Real Assets Adviser

March 1, 2023: Vol. 10, Number 3

$0.00 Add To Cart

From the Current Issue

Regulation Update: How broker/dealers are staying on the right side of Reg BI

As more retail investors enter the market, regulators have moved to raise the broker/dealer standard of conduct beyond mere “suitability” obligations. Broker/dealers and their representatives are now expected to act in the “best interest” of the retail investor and be boldly transparent about any conflicts of interest that might arise from their sales activity.

Research Roundup: March 2023

J.P. Morgan Private Bank has published a new insight piece asking the question, Are you in the private (super-hot) market to buy a private jet? It offers best practices for making a sound purchase decision. Read it here.

Profile: Kristen Bauer, CEO of Laird Norton Wealth Management

It can be surprising what a phone call and a casual coffee meeting can mean to a person’s professional career. Take Kristen Bauer as an example. She was managing director for the northwest region at Tiedemann Advisors when her phone rang. On the other end was a representative from an executive search firm attempting to interest her in the CEO’s post at Laird Norton Wealth Management, a 56-year-old wealth and advisory firm — with significant investments in real estate and operating companies — founded by two high-net-worth families to serve families like their own.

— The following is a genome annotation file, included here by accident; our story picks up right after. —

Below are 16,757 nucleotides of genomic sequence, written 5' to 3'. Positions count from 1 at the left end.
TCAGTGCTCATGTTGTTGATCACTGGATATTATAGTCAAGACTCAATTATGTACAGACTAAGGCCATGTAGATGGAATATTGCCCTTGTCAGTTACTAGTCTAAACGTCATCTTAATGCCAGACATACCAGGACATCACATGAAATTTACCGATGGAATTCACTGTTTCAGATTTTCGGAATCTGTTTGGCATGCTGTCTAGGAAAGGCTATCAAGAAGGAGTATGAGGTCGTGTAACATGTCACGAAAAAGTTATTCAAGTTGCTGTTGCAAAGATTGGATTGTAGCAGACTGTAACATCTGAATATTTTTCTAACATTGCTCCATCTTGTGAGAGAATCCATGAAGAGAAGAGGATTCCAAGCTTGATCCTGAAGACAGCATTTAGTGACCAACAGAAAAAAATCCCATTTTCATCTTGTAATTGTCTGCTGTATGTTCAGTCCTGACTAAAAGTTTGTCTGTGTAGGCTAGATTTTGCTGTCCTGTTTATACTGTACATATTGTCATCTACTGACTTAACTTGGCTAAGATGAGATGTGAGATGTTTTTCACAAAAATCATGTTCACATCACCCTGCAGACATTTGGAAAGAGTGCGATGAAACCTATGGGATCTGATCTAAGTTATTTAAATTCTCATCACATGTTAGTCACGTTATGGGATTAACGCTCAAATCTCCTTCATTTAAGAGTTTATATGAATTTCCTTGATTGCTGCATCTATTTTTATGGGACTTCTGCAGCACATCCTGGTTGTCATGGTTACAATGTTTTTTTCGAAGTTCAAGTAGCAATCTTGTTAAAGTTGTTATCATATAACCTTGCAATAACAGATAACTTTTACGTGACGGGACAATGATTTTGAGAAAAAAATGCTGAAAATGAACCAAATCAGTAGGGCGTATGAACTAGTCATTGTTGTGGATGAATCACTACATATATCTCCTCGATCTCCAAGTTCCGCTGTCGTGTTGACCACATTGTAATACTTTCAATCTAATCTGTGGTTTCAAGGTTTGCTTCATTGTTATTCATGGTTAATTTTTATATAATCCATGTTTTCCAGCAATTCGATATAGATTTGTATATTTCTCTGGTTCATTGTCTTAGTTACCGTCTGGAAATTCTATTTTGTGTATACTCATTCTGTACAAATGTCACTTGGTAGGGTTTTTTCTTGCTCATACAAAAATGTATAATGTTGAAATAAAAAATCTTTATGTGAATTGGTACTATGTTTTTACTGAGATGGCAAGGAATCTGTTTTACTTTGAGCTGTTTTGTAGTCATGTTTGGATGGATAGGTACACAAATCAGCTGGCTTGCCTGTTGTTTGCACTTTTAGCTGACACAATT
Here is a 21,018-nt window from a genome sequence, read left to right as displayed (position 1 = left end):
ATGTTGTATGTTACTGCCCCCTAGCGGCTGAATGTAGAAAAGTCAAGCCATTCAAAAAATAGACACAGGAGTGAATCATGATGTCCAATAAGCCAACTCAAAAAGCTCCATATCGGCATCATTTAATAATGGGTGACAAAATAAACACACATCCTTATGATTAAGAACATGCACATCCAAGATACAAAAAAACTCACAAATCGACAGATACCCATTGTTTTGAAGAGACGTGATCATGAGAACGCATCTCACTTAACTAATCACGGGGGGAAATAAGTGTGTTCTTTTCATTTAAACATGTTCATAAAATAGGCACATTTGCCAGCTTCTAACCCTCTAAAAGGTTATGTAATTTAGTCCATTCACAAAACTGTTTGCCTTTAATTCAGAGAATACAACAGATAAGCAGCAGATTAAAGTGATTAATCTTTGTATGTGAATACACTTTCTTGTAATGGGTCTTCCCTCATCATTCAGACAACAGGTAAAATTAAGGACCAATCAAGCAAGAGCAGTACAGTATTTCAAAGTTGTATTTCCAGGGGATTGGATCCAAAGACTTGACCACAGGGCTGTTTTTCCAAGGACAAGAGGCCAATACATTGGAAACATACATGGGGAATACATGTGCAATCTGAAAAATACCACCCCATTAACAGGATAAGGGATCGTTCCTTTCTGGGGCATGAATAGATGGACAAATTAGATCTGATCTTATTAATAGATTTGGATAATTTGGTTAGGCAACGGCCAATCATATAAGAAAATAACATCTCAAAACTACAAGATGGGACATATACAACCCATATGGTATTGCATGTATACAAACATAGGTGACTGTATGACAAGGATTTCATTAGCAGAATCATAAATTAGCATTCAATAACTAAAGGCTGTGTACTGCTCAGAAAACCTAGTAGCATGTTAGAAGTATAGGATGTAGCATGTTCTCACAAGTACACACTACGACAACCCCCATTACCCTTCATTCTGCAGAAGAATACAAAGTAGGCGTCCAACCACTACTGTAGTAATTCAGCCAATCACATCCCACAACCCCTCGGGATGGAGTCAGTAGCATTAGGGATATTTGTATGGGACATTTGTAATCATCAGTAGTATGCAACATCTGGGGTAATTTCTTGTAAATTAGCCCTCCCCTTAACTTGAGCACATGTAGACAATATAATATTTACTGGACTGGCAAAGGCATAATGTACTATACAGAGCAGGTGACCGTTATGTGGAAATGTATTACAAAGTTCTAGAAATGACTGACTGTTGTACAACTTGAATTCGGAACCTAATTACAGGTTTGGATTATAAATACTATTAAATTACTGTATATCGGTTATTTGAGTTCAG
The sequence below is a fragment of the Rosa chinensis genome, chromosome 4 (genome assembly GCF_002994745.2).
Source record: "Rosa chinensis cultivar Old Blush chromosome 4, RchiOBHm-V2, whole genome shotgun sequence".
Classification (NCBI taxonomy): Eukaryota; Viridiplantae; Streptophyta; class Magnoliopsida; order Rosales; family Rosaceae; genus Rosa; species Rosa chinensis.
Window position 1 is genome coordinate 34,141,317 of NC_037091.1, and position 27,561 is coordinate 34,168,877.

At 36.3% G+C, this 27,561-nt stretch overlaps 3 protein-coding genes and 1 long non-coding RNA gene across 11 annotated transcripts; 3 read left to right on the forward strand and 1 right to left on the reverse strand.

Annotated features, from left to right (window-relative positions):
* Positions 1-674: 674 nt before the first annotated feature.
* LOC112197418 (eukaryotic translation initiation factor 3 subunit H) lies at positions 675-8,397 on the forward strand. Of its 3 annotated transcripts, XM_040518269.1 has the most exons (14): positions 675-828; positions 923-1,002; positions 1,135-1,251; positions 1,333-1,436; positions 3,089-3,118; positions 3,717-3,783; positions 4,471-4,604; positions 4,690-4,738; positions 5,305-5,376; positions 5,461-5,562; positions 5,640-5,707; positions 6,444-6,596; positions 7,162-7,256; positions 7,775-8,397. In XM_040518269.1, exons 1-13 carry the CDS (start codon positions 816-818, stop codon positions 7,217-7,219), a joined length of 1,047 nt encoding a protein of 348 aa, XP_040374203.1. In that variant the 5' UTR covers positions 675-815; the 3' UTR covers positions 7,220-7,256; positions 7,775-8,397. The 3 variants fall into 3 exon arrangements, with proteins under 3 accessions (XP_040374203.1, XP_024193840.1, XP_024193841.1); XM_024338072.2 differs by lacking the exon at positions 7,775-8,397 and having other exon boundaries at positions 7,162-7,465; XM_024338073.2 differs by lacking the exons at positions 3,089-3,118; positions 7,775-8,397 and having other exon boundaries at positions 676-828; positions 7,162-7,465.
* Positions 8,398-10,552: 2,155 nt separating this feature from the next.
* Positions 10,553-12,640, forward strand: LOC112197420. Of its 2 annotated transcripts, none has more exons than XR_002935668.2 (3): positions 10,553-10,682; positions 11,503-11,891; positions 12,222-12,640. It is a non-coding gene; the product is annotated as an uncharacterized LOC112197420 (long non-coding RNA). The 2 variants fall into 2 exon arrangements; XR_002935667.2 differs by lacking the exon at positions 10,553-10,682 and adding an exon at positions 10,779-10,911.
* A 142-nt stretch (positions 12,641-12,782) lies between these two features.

Despite recession risks, multifamily outlook remains resilient

Multifamily rents have soared in recent years, but as the economy shows signs of downturn, it remains unclear how much higher rents will go in the future. According to Derek Graham, principal and founder of private real estate investment firm Odyssey Properties Group, the outlook for multifamily real estate overall remains strong, notwithstanding the prospect of recession.

Here’s why airline stocks are soaring

Shares of global airline stocks advanced more than 12 percent during the week ended Jan. 13, indicating that investors were unfazed by the service outage that temporarily grounded planes in the United States. United Airlines was the best performer for the week, up 22 percent, followed by American Airlines (20 percent) and Frontier Airlines (17 percent).  

Family offices turn to private markets and score big

More than three-quarters of North American families who invest through a family office grew their wealth in 2022, according to a new report by London-based Campden Wealth and Royal Bank of Canada. The report found that North American family offices achieved a 15 percent average portfolio return at a time when the stock market had an annual return of –18 percent and the Total Bond Index lost 13 percent.